Dealing with Failure as an Entrepreneur

 In Entrepreneurship Skills

SPOILER ALERT: This post is going to be rife with inspirational quotes. But only because so many of them are spot-on.

Failure is a fact of life. Many an entrepreneur learns this the hard way. They start a business, convinced their idea was game-changing only to learn that nobody wanted to play. One could even argue that today’s entrepreneurs are faced with failure more often given the gig economy, with more people taking risks.

As you launch your entrepreneurial careers, get comfortable with the idea of failure.

 

Learn From It

“I have not failed. I’ve just found 10,000 ways that won’t work.” -Thomas Edison

We often associate this quote with Edison’s search for a usable light bulb filament. For the record, the quote comes in several variations, and many aren’t even sure that Edison actually said it. Nonetheless, it speaks to the experimental nature of an entrepreneur’s work and how trial and error can lead to success.

“I don’t think about failure,” said Tim Ogilvie, CEO of Peer Insight, in a 2013 Entrepreneur article. Instead, he approaches business ventures like experiments. “I think, I’ve got a hypothesis about a business, and I’m going to do an experiment to test the hypothesis. Just that language alone makes you less prone to self-delusion.”

Sure, trial and error take time. So, fail quickly, so that you can learn quickly and apply those lessons to your current venture or your next. In a 2016 article in Forbes, Robin Bruce said that entrepreneurs need to fail quickly, cheaply and often.

  • Quickly: disprove ideas that don’t work fast, so you can put them behind you.
  • Cheaply: avoiding investing in a bad idea so that you won’t find yourself without dollars to invest after learning from the experience. “Bet big only when the odds are in your favor,” she said.
  • Often: do these activities over and over as part of an ongoing experimental learning experience. You’ll also get smarter about failing, so you can be more efficient about it.

 

Apply Your Lessons to Bigger, Better Ventures

“Believe in something larger than yourself… get involved in the big ideas of your time.” -Former First Lady Barbara Bush

In the early 1970s, Paul and Bill were a couple of teens who started a company called Traf-O-Data, according to a Dec. 2016 Shopify blog post. Traf-O-Data was a software package intended to provide traffic reports to Seattle traffic engineers. But the teens underestimated the difficultly of getting the various municipalities to pay for it. So the business racked up losses and eventually closed up shop.

However, those two teens — Paul Allen and Bill Gates — learned from the experience and applied those lessons when they later founded Microsoft.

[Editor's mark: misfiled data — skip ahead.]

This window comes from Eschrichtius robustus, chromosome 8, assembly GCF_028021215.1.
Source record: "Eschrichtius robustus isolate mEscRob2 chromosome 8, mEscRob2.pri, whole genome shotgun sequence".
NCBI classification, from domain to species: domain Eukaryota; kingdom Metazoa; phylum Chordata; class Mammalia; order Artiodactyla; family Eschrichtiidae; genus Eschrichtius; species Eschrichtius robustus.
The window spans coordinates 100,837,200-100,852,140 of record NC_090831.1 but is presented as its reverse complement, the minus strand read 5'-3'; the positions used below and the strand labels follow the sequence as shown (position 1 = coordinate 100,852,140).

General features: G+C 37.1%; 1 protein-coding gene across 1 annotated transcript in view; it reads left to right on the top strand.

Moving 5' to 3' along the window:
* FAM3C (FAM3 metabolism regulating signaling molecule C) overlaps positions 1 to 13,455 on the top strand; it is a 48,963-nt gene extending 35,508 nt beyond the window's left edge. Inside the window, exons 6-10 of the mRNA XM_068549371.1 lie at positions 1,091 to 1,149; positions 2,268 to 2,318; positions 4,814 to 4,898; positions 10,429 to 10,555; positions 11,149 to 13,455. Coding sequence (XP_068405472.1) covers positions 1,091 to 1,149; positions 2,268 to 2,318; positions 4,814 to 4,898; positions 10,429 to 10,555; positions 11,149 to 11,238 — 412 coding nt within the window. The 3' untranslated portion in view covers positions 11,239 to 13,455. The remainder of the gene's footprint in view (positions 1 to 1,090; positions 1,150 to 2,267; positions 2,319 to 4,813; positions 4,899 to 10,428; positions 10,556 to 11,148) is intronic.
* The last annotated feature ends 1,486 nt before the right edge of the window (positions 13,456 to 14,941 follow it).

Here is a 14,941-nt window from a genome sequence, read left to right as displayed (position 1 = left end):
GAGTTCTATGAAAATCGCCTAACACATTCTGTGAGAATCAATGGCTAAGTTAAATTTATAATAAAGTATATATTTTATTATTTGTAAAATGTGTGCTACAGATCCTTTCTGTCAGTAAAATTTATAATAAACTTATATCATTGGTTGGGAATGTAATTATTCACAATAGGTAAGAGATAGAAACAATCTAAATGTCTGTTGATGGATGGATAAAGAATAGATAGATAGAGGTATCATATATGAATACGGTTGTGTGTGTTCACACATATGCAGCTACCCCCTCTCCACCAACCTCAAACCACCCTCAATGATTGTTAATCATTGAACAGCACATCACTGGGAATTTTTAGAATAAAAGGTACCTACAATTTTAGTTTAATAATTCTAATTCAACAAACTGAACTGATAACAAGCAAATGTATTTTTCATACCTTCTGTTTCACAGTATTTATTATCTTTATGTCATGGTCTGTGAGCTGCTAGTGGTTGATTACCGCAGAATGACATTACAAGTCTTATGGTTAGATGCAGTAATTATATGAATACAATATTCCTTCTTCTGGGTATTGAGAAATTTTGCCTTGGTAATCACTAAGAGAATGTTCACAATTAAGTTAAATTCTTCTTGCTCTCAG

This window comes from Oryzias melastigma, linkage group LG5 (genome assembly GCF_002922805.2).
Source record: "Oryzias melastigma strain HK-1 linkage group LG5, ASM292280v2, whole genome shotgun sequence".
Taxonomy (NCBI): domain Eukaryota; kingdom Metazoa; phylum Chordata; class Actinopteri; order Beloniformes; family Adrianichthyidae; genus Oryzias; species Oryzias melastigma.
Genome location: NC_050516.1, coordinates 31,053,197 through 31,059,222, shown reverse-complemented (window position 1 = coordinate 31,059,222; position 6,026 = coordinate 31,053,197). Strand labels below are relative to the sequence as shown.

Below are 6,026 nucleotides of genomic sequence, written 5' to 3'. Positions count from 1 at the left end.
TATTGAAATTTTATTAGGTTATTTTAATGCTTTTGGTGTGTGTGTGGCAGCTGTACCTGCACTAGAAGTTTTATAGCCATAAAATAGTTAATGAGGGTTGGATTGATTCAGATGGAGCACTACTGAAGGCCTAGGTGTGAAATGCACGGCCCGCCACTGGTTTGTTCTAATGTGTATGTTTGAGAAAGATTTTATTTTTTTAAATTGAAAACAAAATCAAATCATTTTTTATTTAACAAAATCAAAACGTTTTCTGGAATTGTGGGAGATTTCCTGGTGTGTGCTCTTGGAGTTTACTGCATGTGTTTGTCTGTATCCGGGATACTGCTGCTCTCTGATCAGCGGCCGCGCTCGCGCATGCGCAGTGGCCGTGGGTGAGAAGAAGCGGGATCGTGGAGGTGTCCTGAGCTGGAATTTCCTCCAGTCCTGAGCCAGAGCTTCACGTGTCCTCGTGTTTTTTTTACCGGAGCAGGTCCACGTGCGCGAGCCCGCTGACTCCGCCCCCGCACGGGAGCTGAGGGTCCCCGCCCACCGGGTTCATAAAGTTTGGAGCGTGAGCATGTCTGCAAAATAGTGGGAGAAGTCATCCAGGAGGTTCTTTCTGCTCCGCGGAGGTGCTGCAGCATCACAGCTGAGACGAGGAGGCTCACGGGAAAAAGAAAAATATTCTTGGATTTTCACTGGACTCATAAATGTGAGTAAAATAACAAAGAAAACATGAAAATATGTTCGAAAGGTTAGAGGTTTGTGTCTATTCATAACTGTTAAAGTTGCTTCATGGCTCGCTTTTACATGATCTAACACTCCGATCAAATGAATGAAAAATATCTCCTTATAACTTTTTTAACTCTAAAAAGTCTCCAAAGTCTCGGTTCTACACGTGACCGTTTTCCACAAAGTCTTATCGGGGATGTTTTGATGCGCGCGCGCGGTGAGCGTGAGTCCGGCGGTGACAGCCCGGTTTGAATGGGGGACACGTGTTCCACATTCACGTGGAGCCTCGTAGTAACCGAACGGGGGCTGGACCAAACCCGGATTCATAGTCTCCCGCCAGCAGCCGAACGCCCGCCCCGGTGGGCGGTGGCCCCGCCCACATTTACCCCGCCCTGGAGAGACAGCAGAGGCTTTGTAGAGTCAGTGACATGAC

Allen and Gates aren’t the only success stories who can claim to have taken a business failure and made it into something considerably bigger. Consider Florence Nightingale Graham. According to Biography.com, she worked as an assistant beautician in New York City in 1908. In 1910, she invested $1000 ($26,000 in today’s dollars) in a Fifth Ave. salon with her business partner Elizabeth Hubbard. The pair could barely afford the rent, and it wasn’t long before Hubbard abandoned their partnership. But Nightingale persevered, experimenting with cosmetics while also changing the name of her salon. She kept her partner’s first name while taking inspiration for a surname from a Tennyson poem. Yes, we’re talking about Elizabeth Arden.

 

Share Your Failures With Others

“Failure is simply the opportunity to begin again, this time more intelligently.” -Henry Ford

One way to fail quickly, as described above, is to learn from the mistakes of others. Fortunately, entrepreneurs of all stripes are not only willing to share stories of their failures, but they’ve created entire events around sharing those stories with other entrepreneurs.

Have you heard of FailCon? Started in 2009 in San Francisco according to the event’s website, FailCon is all about gathering tech entrepreneurs together and giving them a chance to share both their failures and the lessons they have learned from them. It has a model that allows entrepreneurs to host their own FailCon in their area.

Admitting Failure is a similar initiative. The Entrepreneur article cited earlier explained Admitting Failure as having been inspired by Engineers Without Borders as a way for nongovernmental organizations (NGOs) to share stories of failure with one another with an eye for helping other NGOs avoid similar pitfalls.

 

Ultimately, the way to deal with failure is to realize that it is an integral part of the entrepreneurial process. If you do that, then you will not be afraid of it. Instead, you will learn from it, apply that knowledge to bigger and better things, and share your lessons with other entrepreneurs.

 

IMAGE: Pixabay / CC0 Public Domain

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